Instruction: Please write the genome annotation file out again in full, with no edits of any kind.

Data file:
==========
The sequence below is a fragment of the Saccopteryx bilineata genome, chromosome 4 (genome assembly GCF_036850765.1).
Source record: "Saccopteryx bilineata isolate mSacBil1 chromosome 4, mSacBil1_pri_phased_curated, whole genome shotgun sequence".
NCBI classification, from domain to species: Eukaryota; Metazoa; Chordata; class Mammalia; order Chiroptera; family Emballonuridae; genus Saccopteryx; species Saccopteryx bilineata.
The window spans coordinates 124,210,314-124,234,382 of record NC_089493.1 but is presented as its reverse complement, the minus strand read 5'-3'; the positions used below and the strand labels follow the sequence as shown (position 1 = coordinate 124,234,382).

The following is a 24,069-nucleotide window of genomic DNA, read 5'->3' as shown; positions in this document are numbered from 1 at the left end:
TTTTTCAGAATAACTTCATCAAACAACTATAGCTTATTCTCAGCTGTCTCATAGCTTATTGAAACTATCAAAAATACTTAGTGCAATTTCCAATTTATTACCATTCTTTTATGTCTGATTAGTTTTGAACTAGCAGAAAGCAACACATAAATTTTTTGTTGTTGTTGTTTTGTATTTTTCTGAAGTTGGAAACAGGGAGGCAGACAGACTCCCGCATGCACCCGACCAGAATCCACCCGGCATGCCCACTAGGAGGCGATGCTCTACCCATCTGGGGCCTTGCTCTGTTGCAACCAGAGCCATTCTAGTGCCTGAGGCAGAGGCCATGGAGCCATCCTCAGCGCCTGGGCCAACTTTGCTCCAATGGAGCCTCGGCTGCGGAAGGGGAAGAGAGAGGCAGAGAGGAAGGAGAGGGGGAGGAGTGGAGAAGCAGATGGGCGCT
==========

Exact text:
The sequence below is a fragment of the Saccopteryx bilineata genome, chromosome 4 (genome assembly GCF_036850765.1).
Source record: "Saccopteryx bilineata isolate mSacBil1 chromosome 4, mSacBil1_pri_phased_curated, whole genome shotgun sequence".
NCBI classification, from domain to species: Eukaryota; Metazoa; Chordata; class Mammalia; order Chiroptera; family Emballonuridae; genus Saccopteryx; species Saccopteryx bilineata.
The window spans coordinates 124,210,314-124,234,382 of record NC_089493.1 but is presented as its reverse complement, the minus strand read 5'-3'; the positions used below and the strand labels follow the sequence as shown (position 1 = coordinate 124,234,382).

The following is a 24,069-nucleotide window of genomic DNA, read 5'->3' as shown; positions in this document are numbered from 1 at the left end:
TTTTTCAGAATAACTTCATCAAACAACTATAGCTTATTCTCAGCTGTCTCATAGCTTATTGAAACTATCAAAAATACTTAGTGCAATTTCCAATTTATTACCATTCTTTTATGTCTGATTAGTTTTGAACTAGCAGAAAGCAACACATAAATTTTTTGTTGTTGTTGTTTTGTATTTTTCTGAAGTTGGAAACAGGGAGGCAGACAGACTCCCGCATGCACCCGACCAGAATCCACCCGGCATGCCCACTAGGAGGCGATGCTCTACCCATCTGGGGCCTTGCTCTGTTGCAACCAGAGCCATTCTAGTGCCTGAGGCAGAGGCCATGGAGCCATCCTCAGCGCCTGGGCCAACTTTGCTCCAATGGAGCCTCGGCTGCGGAAGGGGAAGAGAGAGGCAGAGAGGAAGGAGAGGGGGAGGAGTGGAGAAGCAGATGGGCGCT